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Alcoholism and the Legal Profession

The legal profession is a time-honored field. These stewards of the law study for three grueling years to gain the knowledge and insight they need to help others navigate the ins and outs of the legal system. While this profession offers incredible advantages in status and financial stability, there is a darker side to the legal practice that takes a toll on many. Lawyers, judges and law students across the U.S. find themselves turning to alcohol.

We now know attorneys are a high-risk group for alcoholism. Thankfully, there is treatment tailored to those in the legal profession. These rehab programs address profession-specific factors that may have lead them to abuse alcohol. Help is available, so those in the field can get the help they need and continue helping others.

Statistics of Alcoholism Among Lawyers

Heavy drinking among lawyers is not a new concern. As far back as 1990, people began to see high alcoholism rates in the legal profession.

However, a 2016 study published in the Journal of Addiction Medicine showed just how staggering the lawyer alcoholism statistics were. The research was based on results from nearly 13,000 lawyers and judged licensed in the United States. These respondents took the Alcohol Use Disorders Identification Test, which is a tool used to identify alcohol use disorders. The results were astounding:

  • One in three attorneys and judges have a problem with alcohol
  • Over 40% of those who have a drinking problem say it started within the first 15 years of practicing law
  • Nearly 40% of women in the legal profession struggle with problematic drinking in comparison with 19% of women in the general public
  • Lawyers working for private law firms had the highest rates of alcohol abuse
  • There is a high rate of mental health issues among lawyers, including depression which affects 28% of respondents, anxiety affecting 19% and severe stress affecting 23%.

Why Lawyers Turn to Alcohol

The intensity of law school and the competitive nature of the legal profession are well-known. So, it’s no wonder individuals use alcohol as a coping device for many young legal professionals. The law draws hard-working and ambitious people, often prioritizing success and accomplishment over their personal well-being.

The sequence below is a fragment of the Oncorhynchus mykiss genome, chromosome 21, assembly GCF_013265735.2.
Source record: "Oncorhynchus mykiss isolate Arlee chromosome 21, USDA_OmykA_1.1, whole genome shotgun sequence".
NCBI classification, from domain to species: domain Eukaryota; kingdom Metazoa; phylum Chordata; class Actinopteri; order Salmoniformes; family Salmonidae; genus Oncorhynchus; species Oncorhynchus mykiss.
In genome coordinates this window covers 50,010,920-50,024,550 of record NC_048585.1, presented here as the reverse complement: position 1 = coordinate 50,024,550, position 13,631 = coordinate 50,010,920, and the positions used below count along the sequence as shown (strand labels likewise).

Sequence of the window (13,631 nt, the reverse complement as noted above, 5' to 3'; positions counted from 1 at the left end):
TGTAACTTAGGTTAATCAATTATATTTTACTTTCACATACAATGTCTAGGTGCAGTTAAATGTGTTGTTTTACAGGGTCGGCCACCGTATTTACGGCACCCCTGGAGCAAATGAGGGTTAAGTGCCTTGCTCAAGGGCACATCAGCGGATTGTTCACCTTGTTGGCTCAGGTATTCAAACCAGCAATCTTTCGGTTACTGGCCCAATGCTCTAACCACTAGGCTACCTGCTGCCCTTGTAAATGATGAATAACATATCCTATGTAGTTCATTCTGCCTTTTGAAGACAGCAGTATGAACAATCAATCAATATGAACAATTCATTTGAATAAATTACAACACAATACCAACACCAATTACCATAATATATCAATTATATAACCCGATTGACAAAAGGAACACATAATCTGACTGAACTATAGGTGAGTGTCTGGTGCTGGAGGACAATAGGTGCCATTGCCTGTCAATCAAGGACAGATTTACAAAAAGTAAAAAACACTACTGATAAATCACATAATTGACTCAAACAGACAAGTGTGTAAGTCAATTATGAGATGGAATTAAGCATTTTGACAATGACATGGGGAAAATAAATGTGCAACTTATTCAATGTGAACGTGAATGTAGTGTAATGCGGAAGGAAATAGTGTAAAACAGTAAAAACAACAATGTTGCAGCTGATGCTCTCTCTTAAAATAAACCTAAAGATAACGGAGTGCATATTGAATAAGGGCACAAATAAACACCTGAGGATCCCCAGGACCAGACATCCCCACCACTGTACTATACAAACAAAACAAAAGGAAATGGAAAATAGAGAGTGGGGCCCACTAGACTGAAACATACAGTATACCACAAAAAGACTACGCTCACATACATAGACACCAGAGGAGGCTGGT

For many, alcohol abuse begins in law school. Alcohol-related events are a common occurrence, and young students struggle to keep their heads above water as they combat a variety of stressors including:

  • Excessive workloads
  • Intense competition
  • Perfectionism
  • Long hours of study
  • Enormous amounts of stress

Law students often begin to experience mental health issues during school, such as depression and anxiety. Once they graduate, these issues usually intensify, leading to increased levels of stress, unhappiness and imbalance. Coupled with unhealthy coping strategies, and those in the legal profession have a recipe for disaster when it comes to excessive drinking.

Other triggers which seem to contribute to lawyer substance abuse include:

  • A culture that embraces drinking as a means of socializing and networking
  • Perfectionism and overachieving leading to intense stress
  • Pressure for results from superiors
  • Difficult moral dilemmas
  • Financial concerns as well paying jobs are declining while the cost of a legal education is rising

Signs of Alcoholism in Lawyers

If you are a member of the legal profession and fear you may be developing a dependency or addiction to alcohol, there are a few warning signs to watch for:

  • Feeling a need or compulsion to drink
  • Drinking alone or in secret
  • Increased tolerance where you need more alcohol to feel its effects
  • Inability to limit how much you drink
  • Withdrawal symptoms when you don’t drink, such as sweating, nausea or sweating
  • Blacking out or not remembering conversations or commitments
  • Irritability when your usual drinking time draws near
  • Keeping or hiding alcohol in unlikely places
  • Drinking or becoming intoxicated to feel good or normal
  • Gulping down drinks or ordering doubles
  • Creation of a drinking ritual
  • Loss of interest in activities or hobbies that once brought you pleasure
  • Legal or relationship problems as a result of your drinking

If you have a loved one who is a lawyer, understanding the signs of alcoholism could potentially prevent their drinking problem from escalating. Some things to look for include:

  • Behavioral changes
  • Mood changes such as irritability or apathy
  • Changes in work quality or productivity
  • Isolation
  • Lingering smell of alcohol
  • Avoidance when you ask if there’s a problem

How to Get Help as an Alcoholic Lawyer or Law Student

The stigma of alcoholism isn’t like it used to be. Individuals and businesses are changing their attitudes toward this disease. Now, many organizations and law firms offer programs and options to help lawyers deal with their drinking problem. Some even offer paid time off to attend rehab or a company-funded addiction treatment. The first and most important step is to overcome your fears and ask for help.

At Gateway, we offer evidence-based alcohol addiction treatment for legal professionals struggling with this disease. We understand the specific stressors you encounter in this highly competitive field, and we create a program that specifically addresses your needs. You can win back your health and your career. Contact us today to find out how.

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